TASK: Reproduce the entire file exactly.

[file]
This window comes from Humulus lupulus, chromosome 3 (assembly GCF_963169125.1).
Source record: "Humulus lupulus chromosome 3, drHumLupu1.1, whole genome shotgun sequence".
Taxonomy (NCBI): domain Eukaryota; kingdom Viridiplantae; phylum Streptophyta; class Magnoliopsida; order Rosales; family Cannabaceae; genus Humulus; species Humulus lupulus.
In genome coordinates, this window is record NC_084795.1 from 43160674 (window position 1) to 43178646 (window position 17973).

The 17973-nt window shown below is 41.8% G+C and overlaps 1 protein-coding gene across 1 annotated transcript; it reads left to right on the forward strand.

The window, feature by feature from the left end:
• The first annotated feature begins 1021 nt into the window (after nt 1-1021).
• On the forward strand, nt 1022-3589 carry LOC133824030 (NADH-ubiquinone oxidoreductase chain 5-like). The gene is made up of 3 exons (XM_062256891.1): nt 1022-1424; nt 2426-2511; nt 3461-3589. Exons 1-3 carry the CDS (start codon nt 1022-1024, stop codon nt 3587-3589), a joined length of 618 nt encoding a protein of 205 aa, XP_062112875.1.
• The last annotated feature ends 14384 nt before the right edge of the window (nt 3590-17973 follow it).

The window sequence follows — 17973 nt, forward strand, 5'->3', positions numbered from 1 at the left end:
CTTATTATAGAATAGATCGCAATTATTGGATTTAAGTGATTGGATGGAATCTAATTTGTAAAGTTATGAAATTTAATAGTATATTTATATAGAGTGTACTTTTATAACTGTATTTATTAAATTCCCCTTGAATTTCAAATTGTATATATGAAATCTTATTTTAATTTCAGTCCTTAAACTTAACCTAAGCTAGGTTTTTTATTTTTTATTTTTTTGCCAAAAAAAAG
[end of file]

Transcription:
This window comes from Humulus lupulus, chromosome 3 (assembly GCF_963169125.1).
Source record: "Humulus lupulus chromosome 3, drHumLupu1.1, whole genome shotgun sequence".
Taxonomy (NCBI): domain Eukaryota; kingdom Viridiplantae; phylum Streptophyta; class Magnoliopsida; order Rosales; family Cannabaceae; genus Humulus; species Humulus lupulus.
In genome coordinates, this window is record NC_084795.1 from 43160674 (window position 1) to 43178646 (window position 17973).

The 17973-nt window shown below is 41.8% G+C and overlaps 1 protein-coding gene across 1 annotated transcript; it reads left to right on the forward strand.

The window, feature by feature from the left end:
• The first annotated feature begins 1021 nt into the window (after nt 1-1021).
• On the forward strand, nt 1022-3589 carry LOC133824030 (NADH-ubiquinone oxidoreductase chain 5-like). The gene is made up of 3 exons (XM_062256891.1): nt 1022-1424; nt 2426-2511; nt 3461-3589. Exons 1-3 carry the CDS (start codon nt 1022-1024, stop codon nt 3587-3589), a joined length of 618 nt encoding a protein of 205 aa, XP_062112875.1.
• The last annotated feature ends 14384 nt before the right edge of the window (nt 3590-17973 follow it).

The window sequence follows — 17973 nt, forward strand, 5'->3', positions numbered from 1 at the left end:
CTTATTATAGAATAGATCGCAATTATTGGATTTAAGTGATTGGATGGAATCTAATTTGTAAAGTTATGAAATTTAATAGTATATTTATATAGAGTGTACTTTTATAACTGTATTTATTAAATTCCCCTTGAATTTCAAATTGTATATATGAAATCTTATTTTAATTTCAGTCCTTAAACTTAACCTAAGCTAGGTTTTTTATTTTTTATTTTTTTGCCAAAAAAAAG